Lessons From the Inaugural International UAV Show

By Connie Jeske Crane, February 9, 2017

As Adam Sax, president and CEO of The Sky Guys, which co-hosted International UAV Show in Toronto in December 2016, says, “Sometimes you have to jump in head first.” That strategy proved effective for his drone services and technology company despite the risks, expense and effort new events pose. Sax shared details about International UAV Show and advice for planners organizing first-time events.

Why
The drone industry is in its infancy, and Sax says his company saw a need for an international show in Canada. Plus, the event had “ridiculously good” financial opportunities. “The global market for commercial drone applications is $127 billion and continuing to grow rapidly,” says Sax.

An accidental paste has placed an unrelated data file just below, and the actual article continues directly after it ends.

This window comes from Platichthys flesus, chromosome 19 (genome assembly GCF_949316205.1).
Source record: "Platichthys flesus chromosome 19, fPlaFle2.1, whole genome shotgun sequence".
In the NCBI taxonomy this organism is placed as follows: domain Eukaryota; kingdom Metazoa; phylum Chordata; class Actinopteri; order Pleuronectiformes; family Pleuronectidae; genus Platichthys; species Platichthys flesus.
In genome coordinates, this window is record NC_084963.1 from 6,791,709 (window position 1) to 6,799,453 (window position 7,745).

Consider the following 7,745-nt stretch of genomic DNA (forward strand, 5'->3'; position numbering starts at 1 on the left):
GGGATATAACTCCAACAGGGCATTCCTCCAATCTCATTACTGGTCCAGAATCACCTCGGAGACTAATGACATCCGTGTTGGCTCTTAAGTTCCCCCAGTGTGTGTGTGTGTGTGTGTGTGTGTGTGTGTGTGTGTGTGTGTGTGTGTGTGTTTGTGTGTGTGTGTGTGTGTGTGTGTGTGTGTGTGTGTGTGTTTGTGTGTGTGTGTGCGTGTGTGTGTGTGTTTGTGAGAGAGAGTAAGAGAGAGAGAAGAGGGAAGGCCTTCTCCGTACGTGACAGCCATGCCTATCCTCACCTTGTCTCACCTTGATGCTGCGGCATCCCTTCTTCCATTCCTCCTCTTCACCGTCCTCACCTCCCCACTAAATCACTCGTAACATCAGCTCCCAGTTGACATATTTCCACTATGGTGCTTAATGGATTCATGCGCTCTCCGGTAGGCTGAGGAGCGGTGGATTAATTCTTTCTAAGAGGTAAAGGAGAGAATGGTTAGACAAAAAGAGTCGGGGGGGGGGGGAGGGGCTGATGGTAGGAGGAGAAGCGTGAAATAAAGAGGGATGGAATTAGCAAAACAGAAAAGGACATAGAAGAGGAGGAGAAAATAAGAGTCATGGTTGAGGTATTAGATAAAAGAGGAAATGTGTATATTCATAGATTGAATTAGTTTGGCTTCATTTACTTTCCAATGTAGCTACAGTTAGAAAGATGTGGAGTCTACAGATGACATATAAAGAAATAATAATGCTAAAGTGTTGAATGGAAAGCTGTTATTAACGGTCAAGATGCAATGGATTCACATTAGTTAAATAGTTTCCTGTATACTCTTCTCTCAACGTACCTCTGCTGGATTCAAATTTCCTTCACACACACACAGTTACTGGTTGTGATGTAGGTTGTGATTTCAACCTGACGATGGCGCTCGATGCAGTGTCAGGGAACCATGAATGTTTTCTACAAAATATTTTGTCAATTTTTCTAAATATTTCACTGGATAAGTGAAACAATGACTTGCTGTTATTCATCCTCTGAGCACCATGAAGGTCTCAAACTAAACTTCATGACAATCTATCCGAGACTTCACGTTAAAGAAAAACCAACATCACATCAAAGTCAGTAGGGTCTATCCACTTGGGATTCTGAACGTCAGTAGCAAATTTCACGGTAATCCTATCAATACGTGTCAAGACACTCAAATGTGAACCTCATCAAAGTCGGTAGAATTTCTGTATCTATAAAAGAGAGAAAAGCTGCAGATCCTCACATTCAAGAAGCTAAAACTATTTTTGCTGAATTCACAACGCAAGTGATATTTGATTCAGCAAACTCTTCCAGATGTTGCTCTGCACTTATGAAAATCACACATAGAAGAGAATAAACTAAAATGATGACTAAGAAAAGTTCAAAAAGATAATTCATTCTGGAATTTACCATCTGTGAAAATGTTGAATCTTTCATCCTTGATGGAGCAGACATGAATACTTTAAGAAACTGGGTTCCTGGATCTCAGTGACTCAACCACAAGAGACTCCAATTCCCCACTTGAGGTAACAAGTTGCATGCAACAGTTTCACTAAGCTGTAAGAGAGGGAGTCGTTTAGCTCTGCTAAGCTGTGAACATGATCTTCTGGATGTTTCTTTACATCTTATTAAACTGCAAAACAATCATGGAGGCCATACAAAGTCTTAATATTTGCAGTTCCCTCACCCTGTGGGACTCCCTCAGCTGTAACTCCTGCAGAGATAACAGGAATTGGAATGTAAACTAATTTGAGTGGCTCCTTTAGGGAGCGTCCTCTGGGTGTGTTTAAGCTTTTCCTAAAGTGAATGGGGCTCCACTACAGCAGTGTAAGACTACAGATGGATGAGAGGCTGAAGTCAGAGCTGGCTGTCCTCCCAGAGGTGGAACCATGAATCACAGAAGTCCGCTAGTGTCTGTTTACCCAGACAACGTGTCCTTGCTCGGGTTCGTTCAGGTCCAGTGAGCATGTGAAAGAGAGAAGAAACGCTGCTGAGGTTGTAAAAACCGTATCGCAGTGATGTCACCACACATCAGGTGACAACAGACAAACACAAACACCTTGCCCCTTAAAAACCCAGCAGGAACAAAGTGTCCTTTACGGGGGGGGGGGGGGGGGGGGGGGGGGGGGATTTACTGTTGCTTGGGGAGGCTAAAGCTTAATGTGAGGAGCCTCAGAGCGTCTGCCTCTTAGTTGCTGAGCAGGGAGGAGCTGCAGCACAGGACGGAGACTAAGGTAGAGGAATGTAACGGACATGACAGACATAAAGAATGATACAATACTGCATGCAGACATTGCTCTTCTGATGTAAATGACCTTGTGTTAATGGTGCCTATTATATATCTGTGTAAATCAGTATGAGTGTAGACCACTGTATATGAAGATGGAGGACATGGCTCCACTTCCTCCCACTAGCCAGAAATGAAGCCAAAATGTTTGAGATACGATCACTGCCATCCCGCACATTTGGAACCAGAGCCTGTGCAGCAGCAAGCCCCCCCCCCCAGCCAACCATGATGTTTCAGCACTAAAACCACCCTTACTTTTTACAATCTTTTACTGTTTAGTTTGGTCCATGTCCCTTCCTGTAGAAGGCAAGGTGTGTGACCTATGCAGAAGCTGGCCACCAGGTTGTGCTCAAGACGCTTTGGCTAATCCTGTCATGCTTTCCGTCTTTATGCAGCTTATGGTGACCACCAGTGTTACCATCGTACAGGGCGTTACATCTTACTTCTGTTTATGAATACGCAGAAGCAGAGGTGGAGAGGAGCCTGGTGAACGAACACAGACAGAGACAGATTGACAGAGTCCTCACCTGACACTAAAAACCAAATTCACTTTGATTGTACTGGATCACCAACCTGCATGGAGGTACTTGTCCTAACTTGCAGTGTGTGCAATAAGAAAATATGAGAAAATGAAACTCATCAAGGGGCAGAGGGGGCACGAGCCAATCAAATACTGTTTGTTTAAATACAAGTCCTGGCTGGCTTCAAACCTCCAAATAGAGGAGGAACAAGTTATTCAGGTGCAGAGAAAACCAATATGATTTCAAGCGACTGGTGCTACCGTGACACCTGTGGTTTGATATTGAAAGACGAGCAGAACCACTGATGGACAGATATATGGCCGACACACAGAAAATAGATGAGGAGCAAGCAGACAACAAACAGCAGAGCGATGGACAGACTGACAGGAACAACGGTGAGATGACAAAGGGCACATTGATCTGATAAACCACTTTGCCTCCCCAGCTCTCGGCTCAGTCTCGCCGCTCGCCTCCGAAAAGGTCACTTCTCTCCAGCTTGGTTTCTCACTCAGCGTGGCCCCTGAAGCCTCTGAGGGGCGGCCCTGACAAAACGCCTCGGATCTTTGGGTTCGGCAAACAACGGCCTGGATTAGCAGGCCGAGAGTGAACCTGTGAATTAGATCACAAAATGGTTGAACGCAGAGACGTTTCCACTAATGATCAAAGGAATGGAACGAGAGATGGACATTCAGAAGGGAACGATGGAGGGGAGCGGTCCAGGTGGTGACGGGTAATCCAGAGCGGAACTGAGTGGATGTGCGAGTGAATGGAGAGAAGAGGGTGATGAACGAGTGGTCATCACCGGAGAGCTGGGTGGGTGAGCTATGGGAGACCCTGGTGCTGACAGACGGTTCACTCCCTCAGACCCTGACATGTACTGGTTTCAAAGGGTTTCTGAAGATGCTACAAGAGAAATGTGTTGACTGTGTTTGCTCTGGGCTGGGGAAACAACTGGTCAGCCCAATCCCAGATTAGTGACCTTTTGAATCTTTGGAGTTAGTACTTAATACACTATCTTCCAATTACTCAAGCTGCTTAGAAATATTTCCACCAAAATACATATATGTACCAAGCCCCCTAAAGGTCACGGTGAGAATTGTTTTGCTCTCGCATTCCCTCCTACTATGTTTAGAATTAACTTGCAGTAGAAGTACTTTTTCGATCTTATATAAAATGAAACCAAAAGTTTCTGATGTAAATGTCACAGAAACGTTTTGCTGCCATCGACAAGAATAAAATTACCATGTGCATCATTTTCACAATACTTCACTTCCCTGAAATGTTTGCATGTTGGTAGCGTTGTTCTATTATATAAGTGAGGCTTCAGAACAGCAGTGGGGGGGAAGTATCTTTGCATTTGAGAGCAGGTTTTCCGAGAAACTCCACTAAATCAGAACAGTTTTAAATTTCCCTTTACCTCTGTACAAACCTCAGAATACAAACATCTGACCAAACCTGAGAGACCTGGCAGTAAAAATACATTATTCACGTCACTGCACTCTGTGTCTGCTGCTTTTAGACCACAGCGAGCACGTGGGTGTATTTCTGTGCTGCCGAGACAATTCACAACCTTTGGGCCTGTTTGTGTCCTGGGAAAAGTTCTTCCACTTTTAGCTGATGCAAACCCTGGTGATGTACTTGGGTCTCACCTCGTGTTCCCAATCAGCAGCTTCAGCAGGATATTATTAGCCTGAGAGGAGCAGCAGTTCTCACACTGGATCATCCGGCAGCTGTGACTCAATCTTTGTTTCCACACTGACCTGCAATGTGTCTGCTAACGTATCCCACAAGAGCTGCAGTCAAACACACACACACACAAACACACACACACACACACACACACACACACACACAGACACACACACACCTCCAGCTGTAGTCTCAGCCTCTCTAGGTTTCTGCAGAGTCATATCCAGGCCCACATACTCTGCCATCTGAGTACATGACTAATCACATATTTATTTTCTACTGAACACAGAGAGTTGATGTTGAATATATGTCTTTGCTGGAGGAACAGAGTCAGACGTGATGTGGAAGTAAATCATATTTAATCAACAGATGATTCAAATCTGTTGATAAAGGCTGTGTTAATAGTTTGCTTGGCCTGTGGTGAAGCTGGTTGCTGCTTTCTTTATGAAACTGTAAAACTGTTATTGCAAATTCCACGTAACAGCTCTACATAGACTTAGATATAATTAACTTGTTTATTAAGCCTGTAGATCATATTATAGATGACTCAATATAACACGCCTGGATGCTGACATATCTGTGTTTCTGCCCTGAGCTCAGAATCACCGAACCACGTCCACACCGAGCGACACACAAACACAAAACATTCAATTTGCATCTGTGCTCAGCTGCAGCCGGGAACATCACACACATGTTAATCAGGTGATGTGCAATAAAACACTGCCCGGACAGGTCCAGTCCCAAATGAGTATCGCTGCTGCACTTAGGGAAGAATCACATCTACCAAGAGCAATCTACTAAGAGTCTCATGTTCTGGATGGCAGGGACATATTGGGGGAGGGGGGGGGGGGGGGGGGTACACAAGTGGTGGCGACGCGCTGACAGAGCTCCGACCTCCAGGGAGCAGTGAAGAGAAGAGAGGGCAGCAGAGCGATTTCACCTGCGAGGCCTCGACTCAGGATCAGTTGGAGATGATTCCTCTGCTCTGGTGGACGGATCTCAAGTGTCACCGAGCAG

Who
The Toronto UAV show targeted the drone industry and government sector, attracting 25 exhibitors (including Canada-based Avidrone Aerospace, Switzerland-based senseFly and PrecisionHawk of Raleigh, North Carolina) and 600 attendees.

What
The agenda included indoor drone racing with prize money, drone demos, a student hackathon, and panel discussions on regulatory and insurance issues, as well as industry applications from agriculture to oil and gas to military.

Sax deems International UAV Show a success, albeit a learning experience. “It cost us a lot more than we had anticipated; everything took longer than we expected,” he says. A major cause of headaches was the fact that 75 percent of attendees registered only a week in advance of the show.

“The hackathon, unfortunately, was not as big of a success,” says Sax, explaining that postsecondary engineering students were busy writing exams and couldn’t attend, pitch startup ideas or network with potential employers.

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